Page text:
After six years, the first phase of Safdie Architects’ monumental Jewel Changi Airport in Singapore will open to the public on April 17. That not only includes an indoor “rain forest” with walking trails, but also the world’s largest indoor waterfall. The 1.4-million-square-foot doughnut-shaped building is a greenhouse ensconced within a steel diagrid frame engineered by BuroHappold. The five-story toroid stretches another five levels underground as well and is designed to connect the Changi Airport’s terminals 1, 2, and 3, and to public transit. Jewel was conceived of as an amenity hub for the airport and contains over 280 retail stores, galleries, and restaurants, a 130-room hotel, and operations space for the airport, including a lounge and check-in area. To mitigate the noise from the aircraft taking off around it, the triangular window sections were installed with a .6-inch-thick air gap between the two glass panes. Jewel's crowning feature is its seven-story indoor waterfall, the “Rain Vortex,” which dramatically pours down from a central oculus and into a circular catch below. The waterfall is, appropriately enough, fed by water collected during Singapore’s constant thunderstorms, and the recirculated rainwater diffuses throughout the Jewel to passively cool the interior. All of that humidity also helps maintain the thousands of plants, including 2,000 trees, found within. Other than the Forest Valley, which includes terraced vegetation and “forest walks” around the waterfall, the 150,000-square-foot Canopy Park on the fifth floor further enhances then garden feel. Glass bottomed bridges, topiary mazes, sky nets (suspended net paths), mirrored “discovery slides” that will open on June 10, and a gathering space for up to 1,000 guests can all be found on the Jewel’s top floor. Such an enormous undertaking was a collaborative effort, and Safdie led a multidisciplinary group of designers and engineers. Atelier Ten was responsible for the building’s climate control systems; Singapore’s RSP Architects Planners & Engineers was the project’s executive architect; the Berkeley, California-based Peter Walker and Partners was responsible for the landscape design and plant selection; and Los Angeles’s WET engineered the Rain Vortex and developed a 360-degree light and sound show to play against the waterfall at night.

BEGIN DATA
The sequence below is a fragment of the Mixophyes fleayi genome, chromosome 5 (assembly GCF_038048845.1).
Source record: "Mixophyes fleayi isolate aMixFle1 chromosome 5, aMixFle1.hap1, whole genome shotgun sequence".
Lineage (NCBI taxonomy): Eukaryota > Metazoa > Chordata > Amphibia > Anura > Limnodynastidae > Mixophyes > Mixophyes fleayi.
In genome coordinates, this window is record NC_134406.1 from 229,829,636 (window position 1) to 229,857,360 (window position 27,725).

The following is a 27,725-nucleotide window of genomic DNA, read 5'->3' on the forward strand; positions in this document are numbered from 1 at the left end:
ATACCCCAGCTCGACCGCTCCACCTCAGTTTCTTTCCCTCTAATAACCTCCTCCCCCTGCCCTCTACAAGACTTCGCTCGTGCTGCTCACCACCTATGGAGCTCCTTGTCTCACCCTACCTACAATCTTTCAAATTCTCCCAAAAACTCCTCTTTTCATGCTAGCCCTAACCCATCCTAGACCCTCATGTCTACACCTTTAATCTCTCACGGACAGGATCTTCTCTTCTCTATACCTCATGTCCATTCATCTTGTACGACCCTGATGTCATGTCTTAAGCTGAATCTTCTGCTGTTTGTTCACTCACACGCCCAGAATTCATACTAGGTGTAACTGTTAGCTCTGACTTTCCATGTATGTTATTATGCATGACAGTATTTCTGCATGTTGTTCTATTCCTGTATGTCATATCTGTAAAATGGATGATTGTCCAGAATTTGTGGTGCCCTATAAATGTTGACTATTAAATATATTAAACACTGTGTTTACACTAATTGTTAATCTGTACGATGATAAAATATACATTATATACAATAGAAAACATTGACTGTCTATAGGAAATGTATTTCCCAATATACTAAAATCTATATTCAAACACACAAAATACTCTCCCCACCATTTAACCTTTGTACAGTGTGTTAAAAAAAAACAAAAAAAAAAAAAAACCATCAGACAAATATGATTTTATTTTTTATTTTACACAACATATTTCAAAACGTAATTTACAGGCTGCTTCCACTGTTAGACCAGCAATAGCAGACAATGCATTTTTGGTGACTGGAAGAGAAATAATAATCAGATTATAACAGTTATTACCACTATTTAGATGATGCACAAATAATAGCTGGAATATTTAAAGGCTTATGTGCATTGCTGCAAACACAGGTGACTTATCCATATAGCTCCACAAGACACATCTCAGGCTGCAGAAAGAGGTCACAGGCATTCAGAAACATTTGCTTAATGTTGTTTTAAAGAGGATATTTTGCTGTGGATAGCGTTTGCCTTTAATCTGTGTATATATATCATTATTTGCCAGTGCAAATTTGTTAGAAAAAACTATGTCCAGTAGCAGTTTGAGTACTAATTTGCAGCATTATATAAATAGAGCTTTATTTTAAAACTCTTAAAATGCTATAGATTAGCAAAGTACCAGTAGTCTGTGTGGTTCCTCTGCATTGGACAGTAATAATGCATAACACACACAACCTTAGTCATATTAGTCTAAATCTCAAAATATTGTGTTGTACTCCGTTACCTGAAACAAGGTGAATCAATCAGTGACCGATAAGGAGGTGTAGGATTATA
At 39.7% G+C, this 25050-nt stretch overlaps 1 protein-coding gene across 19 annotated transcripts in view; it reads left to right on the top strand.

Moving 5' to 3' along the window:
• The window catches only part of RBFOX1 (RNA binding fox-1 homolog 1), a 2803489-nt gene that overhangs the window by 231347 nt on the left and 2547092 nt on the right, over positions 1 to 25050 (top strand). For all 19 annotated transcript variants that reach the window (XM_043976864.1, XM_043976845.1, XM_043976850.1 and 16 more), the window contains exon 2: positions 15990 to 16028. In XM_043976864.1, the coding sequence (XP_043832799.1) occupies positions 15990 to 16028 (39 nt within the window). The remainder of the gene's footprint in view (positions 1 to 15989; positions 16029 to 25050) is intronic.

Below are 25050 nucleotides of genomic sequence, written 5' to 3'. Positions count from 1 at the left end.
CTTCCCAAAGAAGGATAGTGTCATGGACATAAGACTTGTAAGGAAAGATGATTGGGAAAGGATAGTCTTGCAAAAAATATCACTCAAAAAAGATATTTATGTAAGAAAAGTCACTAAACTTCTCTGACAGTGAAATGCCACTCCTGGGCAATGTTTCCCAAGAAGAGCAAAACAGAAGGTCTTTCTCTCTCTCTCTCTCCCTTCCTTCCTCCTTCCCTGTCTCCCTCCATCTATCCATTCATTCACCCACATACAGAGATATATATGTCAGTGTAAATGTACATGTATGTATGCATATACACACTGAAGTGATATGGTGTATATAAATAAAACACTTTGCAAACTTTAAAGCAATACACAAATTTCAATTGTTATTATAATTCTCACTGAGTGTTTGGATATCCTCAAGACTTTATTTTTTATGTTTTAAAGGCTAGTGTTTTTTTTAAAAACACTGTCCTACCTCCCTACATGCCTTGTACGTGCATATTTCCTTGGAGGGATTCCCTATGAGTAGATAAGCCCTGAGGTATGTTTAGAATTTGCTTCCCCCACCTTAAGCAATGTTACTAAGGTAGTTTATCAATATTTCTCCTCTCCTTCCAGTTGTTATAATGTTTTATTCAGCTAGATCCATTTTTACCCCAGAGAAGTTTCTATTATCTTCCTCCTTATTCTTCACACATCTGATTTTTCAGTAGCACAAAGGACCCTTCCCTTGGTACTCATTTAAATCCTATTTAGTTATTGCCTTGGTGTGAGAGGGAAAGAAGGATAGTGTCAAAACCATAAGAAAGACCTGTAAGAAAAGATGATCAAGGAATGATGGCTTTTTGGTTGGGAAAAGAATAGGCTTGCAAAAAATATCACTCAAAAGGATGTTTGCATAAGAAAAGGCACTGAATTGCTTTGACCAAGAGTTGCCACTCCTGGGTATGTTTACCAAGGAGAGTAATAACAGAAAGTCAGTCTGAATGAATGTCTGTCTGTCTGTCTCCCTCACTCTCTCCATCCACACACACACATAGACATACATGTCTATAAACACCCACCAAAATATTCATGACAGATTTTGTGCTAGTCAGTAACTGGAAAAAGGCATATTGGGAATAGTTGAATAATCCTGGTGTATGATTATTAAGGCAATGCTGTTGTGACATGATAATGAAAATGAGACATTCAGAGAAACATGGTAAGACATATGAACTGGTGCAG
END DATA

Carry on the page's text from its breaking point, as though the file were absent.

Posts tagged with "Greenhouses":
Amazon’s triple-domed Spheres in downtown Seattle will be partially open to the public beginning January 30th. The enormous glass bubbles, designed by NBBJ as part of Amazon’s sprawling urban campus, were first approved in 2013. The glass and steel domes vary in size, with the largest bubble spanning 130 feet in diameter and topping out at 95 feet tall. All three Buckminster Fuller-emulating domes are linked, forming a biomorphic greenhouse with 65,000 square feet of workspace and conference areas for Amazon employees. Instead of aping its namesake, the Amazon Spheres have selected plants from a wide variety of sources. The Seattle Times recently toured the Spheres, and gave a rundown of the gardens and 400 plant varieties, within. The garden in the Seventh Avenue sphere holds New World plants mainly from Central and South America, though a 40-year-old Port Jackson fig tree, so large that it had to be craned in, is clearly the centerpiece. An Old World garden grows inside of the Sixth Avenue sphere, where guests and employees will see plants from Africa and Southeast Asia, alongside an entrance-adjacent, 60-foot-tall living wall, and tank filled with aquatic plants and animals from the Amazon. Amazon’s horticulturists have curated a range of plants that could survive alongside the Spheres’ human occupants comfortably. During the day, the spheres will be kept at 72 degrees and 60 percent humidity, which will drop to 55 degrees and 85 percent humidity at night. All of the plants were grown to maturation in a 40,000-square-foot greenhouse offsite and transplanted, beginning on May 1st of last year. Designing offices and meeting spaces alongside climate controls for hundreds of different plant species was no easy task for NBBJ. Fake logs and stumps circulate air from piping within, while the Spheres are warmed in part by excess heat generated from a data center nearby. More details on which companies will be filling the two public retail spaces at ground level are forthcoming. (This is not the first time NBBJ has ventured into novelty office design). Members of the general public can place a reservation to visit the Spheres here, though be warned; the Seattle Times is reporting that 20,000 guests already have the tour booked solidly through April.